“I told you before, Mom,” she would have said. “I found a home in Italy, and my work is there.” Was there. Even if I go back, I have nothing to write, nothing to say. She felt her inspiration had gone, with no idea how to get it back. She had once heard a successful writer say, “I have a million stories in my head, and will never have enough time to write them all.” Helen had not even one, and believed she never would again.
All through the day she read to her mother at the appointed hours from her book, to the sound of that breathing she knew she would never forget for the rest of her days. She would also remember her mother’s smile when she saw the gift of the mosaic tile. Helen thought of that smile as both a welcome home and a blessing on the life she had chosen, if not forgiveness for having left her mother alone.
The breathing faded into silence as Helen read the verse for vespers:
What man of you, having a hundred sheep, if he lose one of them, doth not leave the ninety and nine in the wilderness, and go after that which is lost, until he find it? And when he hath found it, he layeth it on his shoulders, rejoicing. And when he cometh home, he calleth together his friends and neighbors, saying unto them: Rejoice with me; for I have found my sheep which was lost.
Phone calls were made, a funeral arranged, a memorial service planned, a burial endured. Then there were legal and financial obligations, and the orderly ritual of sorting through the things in the house and the things in her heart. There were mementos her mother had held dear: a ceramic rose candy dish, a glittery angel, neither of which had ever meant anything to Helen—until now. Yellowed papers in boxes and closets, and the pictures, cards and letters found in a desk drawer—ones she had sent to her mother. She burned them in the fireplace on a snowy night, praying in her own way that any resentment remaining in the house over those many years would rise up with the smoke into the clean, cold air above.
Through the months of winter, she was left with thoughts of loss and of her mother’s long years of loneliness. She also dreaded that her inspiration was gone forever—that which had always sustained her and kept her from despair. She sat in the quiet and cold of the room at the top of the stairs, in the house she thought she had escaped, under the grey skies, an ocean away from the light and blue.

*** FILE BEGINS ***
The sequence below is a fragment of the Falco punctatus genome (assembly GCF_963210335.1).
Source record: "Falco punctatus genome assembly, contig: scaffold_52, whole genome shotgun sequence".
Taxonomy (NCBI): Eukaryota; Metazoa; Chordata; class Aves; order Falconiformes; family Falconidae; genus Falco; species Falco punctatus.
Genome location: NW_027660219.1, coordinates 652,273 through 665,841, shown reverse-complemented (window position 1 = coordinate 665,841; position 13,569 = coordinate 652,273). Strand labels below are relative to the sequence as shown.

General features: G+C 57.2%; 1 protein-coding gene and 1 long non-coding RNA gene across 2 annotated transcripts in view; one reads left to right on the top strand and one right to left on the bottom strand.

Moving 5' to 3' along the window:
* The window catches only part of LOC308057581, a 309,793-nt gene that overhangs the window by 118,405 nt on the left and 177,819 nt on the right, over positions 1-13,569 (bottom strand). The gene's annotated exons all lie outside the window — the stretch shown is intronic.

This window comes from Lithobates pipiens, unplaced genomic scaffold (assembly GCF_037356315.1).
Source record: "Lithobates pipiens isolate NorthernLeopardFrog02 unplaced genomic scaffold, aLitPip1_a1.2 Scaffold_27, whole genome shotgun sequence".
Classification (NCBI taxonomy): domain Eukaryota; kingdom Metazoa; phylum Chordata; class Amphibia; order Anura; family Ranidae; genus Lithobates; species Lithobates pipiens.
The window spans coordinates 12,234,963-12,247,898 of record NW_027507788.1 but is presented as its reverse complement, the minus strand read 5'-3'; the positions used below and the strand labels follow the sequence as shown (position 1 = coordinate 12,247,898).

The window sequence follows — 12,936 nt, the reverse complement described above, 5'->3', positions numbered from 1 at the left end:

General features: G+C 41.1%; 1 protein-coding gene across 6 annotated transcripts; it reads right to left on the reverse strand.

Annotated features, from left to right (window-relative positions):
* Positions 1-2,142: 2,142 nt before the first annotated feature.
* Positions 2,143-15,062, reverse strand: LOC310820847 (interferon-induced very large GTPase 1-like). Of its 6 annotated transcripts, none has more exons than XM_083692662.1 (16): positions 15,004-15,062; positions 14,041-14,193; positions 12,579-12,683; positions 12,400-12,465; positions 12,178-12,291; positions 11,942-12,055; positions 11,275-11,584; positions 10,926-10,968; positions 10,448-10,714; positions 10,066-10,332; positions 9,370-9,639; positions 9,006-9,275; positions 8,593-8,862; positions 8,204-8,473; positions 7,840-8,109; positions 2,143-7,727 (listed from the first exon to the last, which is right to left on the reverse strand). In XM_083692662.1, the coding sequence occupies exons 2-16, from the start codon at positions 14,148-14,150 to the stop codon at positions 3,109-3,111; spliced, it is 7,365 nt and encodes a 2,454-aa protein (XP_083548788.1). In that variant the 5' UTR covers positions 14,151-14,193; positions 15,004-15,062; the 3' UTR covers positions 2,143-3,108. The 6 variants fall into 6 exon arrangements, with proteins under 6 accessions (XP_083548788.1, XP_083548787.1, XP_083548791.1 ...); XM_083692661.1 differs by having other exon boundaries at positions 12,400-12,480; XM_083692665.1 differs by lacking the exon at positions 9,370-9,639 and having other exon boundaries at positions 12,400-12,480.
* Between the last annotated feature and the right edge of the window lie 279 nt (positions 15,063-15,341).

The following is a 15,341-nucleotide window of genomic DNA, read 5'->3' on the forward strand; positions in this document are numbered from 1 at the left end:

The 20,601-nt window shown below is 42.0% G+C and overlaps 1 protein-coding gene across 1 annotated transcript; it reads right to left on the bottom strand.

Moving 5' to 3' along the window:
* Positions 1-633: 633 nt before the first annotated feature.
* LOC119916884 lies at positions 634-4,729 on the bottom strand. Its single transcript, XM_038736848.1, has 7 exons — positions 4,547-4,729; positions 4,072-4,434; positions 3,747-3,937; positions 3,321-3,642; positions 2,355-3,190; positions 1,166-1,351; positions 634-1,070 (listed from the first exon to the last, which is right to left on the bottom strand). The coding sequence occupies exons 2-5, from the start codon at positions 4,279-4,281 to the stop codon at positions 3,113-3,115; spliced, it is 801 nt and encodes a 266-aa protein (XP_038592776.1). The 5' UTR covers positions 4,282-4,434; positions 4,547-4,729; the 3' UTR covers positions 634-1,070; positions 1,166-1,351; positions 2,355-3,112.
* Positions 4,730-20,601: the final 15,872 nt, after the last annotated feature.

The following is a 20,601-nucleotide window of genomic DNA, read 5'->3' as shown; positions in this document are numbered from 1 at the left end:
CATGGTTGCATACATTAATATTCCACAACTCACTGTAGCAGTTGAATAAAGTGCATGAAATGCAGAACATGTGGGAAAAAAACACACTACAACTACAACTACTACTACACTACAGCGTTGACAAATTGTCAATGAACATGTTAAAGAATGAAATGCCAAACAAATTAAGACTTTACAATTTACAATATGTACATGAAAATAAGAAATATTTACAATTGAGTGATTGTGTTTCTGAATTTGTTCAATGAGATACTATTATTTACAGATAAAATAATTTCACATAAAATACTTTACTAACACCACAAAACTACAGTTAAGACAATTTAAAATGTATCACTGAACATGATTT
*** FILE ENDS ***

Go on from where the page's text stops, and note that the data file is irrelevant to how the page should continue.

Then, one early February morning before sunrise, Helen felt a turning within herself. She moved her bed and few belongings to the front room downstairs where the southern exposure would allow the light to linger—so short were the days now in winter. There she could also light a fire to warm her. She took her book of hours from the place it had remained since the night of her mother’s death. She opened it to find the miniature depiction of the labor for February—a peasant woman at a beehive holding a honeycomb. She closed the book and lit candles which burned until dawn.
The next day, Helen returned to the clock shop and again walked the long aisles. She stopped at the place where she thought she had seen the Italianate clock. It was not there. She walked half the length of the shop to the desk, expecting to find the strange little old man napping. Oh, it’s here! At the counter behind the desk was the clock with its pendulum gently keeping time.
A calm came over her and, at the same time, a feeling as if awakening from a long sleep.
Seemingly out of nowhere, came a voice, “You’ve come for your clock, then,” more a statement than a question. “It’s ready to go.” When she turned toward the voice, she saw, not the old man, but a younger one about her own age. He did not look like he belonged in what she had since thought of as that fairy tale of a shop.
“Oh, yes…actually I did come to see if the clock was still here, but…where’s the old man, Earl? How did he…how did you know I’d be back?”
“I’m Earl, Earl, Jr., remember? It’s just me here now. My father died a few years ago. I’m trying to keep the shop going, but there isn’t much interest—or demand these days.” He went behind the counter and placed the clock into a box. “This is a special one.“